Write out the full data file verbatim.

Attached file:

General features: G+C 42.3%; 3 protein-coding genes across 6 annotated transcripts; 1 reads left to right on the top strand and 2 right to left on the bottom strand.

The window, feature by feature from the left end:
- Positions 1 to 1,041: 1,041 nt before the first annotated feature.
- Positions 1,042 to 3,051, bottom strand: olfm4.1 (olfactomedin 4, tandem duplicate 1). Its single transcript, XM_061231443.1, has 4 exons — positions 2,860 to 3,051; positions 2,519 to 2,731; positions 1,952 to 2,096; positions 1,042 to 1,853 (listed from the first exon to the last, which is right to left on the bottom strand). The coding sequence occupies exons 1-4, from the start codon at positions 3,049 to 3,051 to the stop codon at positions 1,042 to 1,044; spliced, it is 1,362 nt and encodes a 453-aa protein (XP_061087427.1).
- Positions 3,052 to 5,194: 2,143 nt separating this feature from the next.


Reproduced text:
General features: G+C 42.3%; 3 protein-coding genes across 6 annotated transcripts; 1 reads left to right on the top strand and 2 right to left on the bottom strand.

The window, feature by feature from the left end:
- Positions 1 to 1,041: 1,041 nt before the first annotated feature.
- Positions 1,042 to 3,051, bottom strand: olfm4.1 (olfactomedin 4, tandem duplicate 1). Its single transcript, XM_061231443.1, has 4 exons — positions 2,860 to 3,051; positions 2,519 to 2,731; positions 1,952 to 2,096; positions 1,042 to 1,853 (listed from the first exon to the last, which is right to left on the bottom strand). The coding sequence occupies exons 1-4, from the start codon at positions 3,049 to 3,051 to the stop codon at positions 1,042 to 1,044; spliced, it is 1,362 nt and encodes a 453-aa protein (XP_061087427.1).
- Positions 3,052 to 5,194: 2,143 nt separating this feature from the next.